Why does the other lane always seem faster? Why ants don’t get into traffic jams, and humans do? Why more roads actually lead to more traffic? And why, contrary to common sense, “safe” roads are more dangerous?
These are just some of the interesting questions that Tom Vanderbilt (who blogs here) explores in his illuminating book published in August 2008: Traffic: Why We Drive The Way We Do (and What It Says About Us). Below is an excerpt:
You may suspect that getting people to merge in a timely fashion, and without killing one another, is less of a traffic problem and more of a human problem. The road, more than simply a system of regulations and designs, is a place where many millions of us, with only loose parameters for how to behave, are thrown together daily in a kind of massive petri dish in which all kinds of uncharted, little-understood dynamics are at work. There is no other place where so many people from different walks of life–different ages, races, classes, religions, genders, political preferences, lifestyle choices, levels of psychological stability–mingle so freely.
What do we really know about how it all works? Why do we act the way we do on the road, and what might that say about us? Are certain people predisposed to drive certain ways? Do women behave differently than men? And if, as conventional wisdom has it, drivers have become progressively less civil over the past several decades, why is that so? Is the road a microcosm of society, or its own place with its own set of rules?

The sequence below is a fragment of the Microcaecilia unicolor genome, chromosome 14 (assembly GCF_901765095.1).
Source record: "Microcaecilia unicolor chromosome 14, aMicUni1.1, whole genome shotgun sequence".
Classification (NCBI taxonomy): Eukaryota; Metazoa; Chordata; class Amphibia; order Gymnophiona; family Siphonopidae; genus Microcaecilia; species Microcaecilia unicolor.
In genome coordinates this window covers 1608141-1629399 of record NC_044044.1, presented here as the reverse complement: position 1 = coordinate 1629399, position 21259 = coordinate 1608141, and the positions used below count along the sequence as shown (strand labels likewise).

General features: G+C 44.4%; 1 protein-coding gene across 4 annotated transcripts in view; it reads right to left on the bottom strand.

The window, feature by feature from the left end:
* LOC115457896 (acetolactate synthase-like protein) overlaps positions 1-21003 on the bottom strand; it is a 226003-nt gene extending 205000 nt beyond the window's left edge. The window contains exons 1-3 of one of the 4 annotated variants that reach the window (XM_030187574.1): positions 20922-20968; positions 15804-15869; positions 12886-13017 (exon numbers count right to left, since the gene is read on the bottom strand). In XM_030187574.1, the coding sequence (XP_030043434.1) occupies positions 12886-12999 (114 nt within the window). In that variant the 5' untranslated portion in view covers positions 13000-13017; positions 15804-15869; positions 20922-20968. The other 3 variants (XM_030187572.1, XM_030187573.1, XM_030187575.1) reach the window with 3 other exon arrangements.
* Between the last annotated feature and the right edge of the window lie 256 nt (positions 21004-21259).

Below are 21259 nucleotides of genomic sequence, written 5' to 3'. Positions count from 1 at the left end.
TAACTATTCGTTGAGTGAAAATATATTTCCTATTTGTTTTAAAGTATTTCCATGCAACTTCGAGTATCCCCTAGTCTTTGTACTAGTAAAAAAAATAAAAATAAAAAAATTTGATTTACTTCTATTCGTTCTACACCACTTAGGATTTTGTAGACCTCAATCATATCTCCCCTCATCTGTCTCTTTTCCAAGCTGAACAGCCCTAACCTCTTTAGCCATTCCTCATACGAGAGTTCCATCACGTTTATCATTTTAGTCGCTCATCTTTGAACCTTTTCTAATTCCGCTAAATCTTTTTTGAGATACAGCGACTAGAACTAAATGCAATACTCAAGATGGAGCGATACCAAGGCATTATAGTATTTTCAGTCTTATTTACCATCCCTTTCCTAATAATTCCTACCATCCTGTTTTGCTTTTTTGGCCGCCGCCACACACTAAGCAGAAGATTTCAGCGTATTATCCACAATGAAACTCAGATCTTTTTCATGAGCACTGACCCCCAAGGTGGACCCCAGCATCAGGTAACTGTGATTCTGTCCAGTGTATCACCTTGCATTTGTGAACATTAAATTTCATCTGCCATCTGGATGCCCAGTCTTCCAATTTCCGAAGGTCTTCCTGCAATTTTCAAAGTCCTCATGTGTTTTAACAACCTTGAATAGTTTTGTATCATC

The dynamics of traffic and the human phycology of commuting are discussed in great detail, supported by statistics, surveys, and common observations by traffic engineers, urban planners etc. Every once in a while I stumbled across some factoids that were unnecessarily elaborative. But for the most part, the details are eye-opening, quite informative and entertaining. Thanks to Tom for this meticulously researched book about a subject/phenomenon that has tremendous impacts on our daily lives but the phycology behind it was not explored much before this comprehensive study of traffic. I recommend it to anyone who wants to know more about the curious oddities about traffic… to anyone who wants to be a better driver!
You’re not stuck in a traffic jam. You are the traffic jam. [advertisement in Germany]